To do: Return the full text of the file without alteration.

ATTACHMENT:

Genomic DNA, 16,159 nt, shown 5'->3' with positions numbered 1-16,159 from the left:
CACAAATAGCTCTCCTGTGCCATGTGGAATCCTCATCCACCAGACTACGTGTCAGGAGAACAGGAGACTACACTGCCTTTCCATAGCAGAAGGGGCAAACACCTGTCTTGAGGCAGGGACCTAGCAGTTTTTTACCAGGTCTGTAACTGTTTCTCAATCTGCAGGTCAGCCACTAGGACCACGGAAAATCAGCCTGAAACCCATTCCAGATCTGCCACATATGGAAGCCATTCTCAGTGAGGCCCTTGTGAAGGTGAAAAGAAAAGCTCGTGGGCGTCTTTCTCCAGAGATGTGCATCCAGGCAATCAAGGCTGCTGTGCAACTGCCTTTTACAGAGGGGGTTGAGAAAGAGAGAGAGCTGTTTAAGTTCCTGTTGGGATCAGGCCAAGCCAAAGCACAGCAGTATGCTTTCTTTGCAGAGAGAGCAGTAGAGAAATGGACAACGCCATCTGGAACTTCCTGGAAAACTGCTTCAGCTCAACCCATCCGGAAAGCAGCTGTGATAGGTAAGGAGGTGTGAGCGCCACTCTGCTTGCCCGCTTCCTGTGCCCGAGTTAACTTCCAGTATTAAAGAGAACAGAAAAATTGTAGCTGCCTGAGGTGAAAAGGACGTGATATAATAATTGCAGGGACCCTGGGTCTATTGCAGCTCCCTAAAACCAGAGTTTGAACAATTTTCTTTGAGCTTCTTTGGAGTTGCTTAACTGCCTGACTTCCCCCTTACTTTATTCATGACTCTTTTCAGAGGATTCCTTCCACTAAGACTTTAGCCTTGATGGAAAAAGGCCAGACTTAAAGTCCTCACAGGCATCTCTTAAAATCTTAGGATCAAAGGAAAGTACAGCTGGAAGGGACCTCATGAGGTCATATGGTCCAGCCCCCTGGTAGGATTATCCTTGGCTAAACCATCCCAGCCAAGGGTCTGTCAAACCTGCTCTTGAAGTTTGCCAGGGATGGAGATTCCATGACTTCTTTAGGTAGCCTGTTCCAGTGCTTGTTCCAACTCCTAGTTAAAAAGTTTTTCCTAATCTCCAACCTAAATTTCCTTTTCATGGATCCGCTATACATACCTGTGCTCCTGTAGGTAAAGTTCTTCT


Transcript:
Genomic DNA, 16,159 nt, shown 5'->3' with positions numbered 1-16,159 from the left:
CACAAATAGCTCTCCTGTGCCATGTGGAATCCTCATCCACCAGACTACGTGTCAGGAGAACAGGAGACTACACTGCCTTTCCATAGCAGAAGGGGCAAACACCTGTCTTGAGGCAGGGACCTAGCAGTTTTTTACCAGGTCTGTAACTGTTTCTCAATCTGCAGGTCAGCCACTAGGACCACGGAAAATCAGCCTGAAACCCATTCCAGATCTGCCACATATGGAAGCCATTCTCAGTGAGGCCCTTGTGAAGGTGAAAAGAAAAGCTCGTGGGCGTCTTTCTCCAGAGATGTGCATCCAGGCAATCAAGGCTGCTGTGCAACTGCCTTTTACAGAGGGGGTTGAGAAAGAGAGAGAGCTGTTTAAGTTCCTGTTGGGATCAGGCCAAGCCAAAGCACAGCAGTATGCTTTCTTTGCAGAGAGAGCAGTAGAGAAATGGACAACGCCATCTGGAACTTCCTGGAAAACTGCTTCAGCTCAACCCATCCGGAAAGCAGCTGTGATAGGTAAGGAGGTGTGAGCGCCACTCTGCTTGCCCGCTTCCTGTGCCCGAGTTAACTTCCAGTATTAAAGAGAACAGAAAAATTGTAGCTGCCTGAGGTGAAAAGGACGTGATATAATAATTGCAGGGACCCTGGGTCTATTGCAGCTCCCTAAAACCAGAGTTTGAACAATTTTCTTTGAGCTTCTTTGGAGTTGCTTAACTGCCTGACTTCCCCCTTACTTTATTCATGACTCTTTTCAGAGGATTCCTTCCACTAAGACTTTAGCCTTGATGGAAAAAGGCCAGACTTAAAGTCCTCACAGGCATCTCTTAAAATCTTAGGATCAAAGGAAAGTACAGCTGGAAGGGACCTCATGAGGTCATATGGTCCAGCCCCCTGGTAGGATTATCCTTGGCTAAACCATCCCAGCCAAGGGTCTGTCAAACCTGCTCTTGAAGTTTGCCAGGGATGGAGATTCCATGACTTCTTTAGGTAGCCTGTTCCAGTGCTTGTTCCAACTCCTAGTTAAAAAGTTTTTCCTAATCTCCAACCTAAATTTCCTTTTCATGGATCCGCTATACATACCTGTGCTCCTGTAGGTAAAGTTCTTCT